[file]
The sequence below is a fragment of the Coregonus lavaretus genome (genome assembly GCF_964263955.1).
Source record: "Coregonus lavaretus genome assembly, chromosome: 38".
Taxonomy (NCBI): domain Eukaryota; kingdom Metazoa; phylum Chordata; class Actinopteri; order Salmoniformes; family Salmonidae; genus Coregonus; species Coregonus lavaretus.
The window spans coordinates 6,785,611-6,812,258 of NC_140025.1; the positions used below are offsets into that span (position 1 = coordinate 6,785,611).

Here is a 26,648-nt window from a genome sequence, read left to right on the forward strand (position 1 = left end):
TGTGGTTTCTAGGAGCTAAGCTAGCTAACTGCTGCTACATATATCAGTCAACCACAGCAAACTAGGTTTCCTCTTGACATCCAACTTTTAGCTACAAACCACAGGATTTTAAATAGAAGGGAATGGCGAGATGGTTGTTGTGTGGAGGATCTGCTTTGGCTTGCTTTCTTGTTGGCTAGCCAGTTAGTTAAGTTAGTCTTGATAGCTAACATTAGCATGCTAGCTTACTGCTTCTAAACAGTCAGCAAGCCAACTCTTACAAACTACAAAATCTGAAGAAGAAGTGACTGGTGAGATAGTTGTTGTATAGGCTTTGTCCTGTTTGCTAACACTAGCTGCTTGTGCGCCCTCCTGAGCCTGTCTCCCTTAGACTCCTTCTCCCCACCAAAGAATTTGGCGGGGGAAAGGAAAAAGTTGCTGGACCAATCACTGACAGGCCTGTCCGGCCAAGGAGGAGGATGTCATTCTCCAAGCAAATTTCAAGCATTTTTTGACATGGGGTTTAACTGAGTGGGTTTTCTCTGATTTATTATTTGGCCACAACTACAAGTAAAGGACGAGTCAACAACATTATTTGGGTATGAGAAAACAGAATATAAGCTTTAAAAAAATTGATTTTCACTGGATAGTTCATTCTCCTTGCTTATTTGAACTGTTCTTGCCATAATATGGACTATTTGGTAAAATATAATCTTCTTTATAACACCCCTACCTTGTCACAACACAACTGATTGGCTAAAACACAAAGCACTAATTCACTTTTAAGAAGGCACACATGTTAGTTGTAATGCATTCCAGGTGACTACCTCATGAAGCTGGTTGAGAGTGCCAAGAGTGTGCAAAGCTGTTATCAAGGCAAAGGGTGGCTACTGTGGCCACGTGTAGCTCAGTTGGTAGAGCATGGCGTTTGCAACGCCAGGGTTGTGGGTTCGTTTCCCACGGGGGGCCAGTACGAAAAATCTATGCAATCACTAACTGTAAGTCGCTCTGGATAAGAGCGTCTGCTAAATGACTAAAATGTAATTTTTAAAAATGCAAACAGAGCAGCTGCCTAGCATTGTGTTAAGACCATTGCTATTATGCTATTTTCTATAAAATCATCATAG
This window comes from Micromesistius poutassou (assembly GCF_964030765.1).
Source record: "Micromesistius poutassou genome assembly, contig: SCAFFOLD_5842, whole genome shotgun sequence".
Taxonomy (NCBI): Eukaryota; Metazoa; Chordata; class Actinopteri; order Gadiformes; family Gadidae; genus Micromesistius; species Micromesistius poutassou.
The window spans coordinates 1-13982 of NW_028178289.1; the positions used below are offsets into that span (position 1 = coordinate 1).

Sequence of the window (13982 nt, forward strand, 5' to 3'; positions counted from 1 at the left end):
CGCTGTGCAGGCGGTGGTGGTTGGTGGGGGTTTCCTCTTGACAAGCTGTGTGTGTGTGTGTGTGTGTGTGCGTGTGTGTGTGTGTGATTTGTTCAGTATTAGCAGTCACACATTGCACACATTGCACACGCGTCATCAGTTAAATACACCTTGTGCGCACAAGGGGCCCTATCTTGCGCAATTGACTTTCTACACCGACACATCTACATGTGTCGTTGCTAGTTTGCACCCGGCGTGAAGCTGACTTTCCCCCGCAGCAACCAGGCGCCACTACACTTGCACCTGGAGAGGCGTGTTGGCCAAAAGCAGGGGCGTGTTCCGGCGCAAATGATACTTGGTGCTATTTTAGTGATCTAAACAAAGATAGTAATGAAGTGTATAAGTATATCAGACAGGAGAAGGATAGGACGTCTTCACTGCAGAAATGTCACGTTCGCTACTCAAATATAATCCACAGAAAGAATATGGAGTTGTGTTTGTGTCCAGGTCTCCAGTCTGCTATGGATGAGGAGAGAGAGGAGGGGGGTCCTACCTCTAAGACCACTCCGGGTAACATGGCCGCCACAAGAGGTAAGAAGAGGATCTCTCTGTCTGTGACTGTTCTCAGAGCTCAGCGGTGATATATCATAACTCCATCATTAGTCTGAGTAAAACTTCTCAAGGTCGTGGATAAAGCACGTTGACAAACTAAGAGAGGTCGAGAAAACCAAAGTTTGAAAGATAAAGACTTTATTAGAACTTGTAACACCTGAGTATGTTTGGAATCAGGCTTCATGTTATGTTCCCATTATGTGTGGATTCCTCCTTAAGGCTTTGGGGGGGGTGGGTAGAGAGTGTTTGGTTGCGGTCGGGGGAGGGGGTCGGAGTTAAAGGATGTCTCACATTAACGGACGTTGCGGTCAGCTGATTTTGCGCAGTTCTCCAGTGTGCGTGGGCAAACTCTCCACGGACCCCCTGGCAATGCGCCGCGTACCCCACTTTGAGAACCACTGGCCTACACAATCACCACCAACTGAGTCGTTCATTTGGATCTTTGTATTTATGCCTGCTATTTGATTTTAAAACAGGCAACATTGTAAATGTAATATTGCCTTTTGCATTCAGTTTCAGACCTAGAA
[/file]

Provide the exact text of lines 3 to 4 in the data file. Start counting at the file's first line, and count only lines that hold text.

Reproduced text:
Taxonomy (NCBI): domain Eukaryota; kingdom Metazoa; phylum Chordata; class Actinopteri; order Salmoniformes; family Salmonidae; genus Coregonus; species Coregonus lavaretus.
The window spans coordinates 6,785,611-6,812,258 of NC_140025.1; the positions used below are offsets into that span (position 1 = coordinate 6,785,611).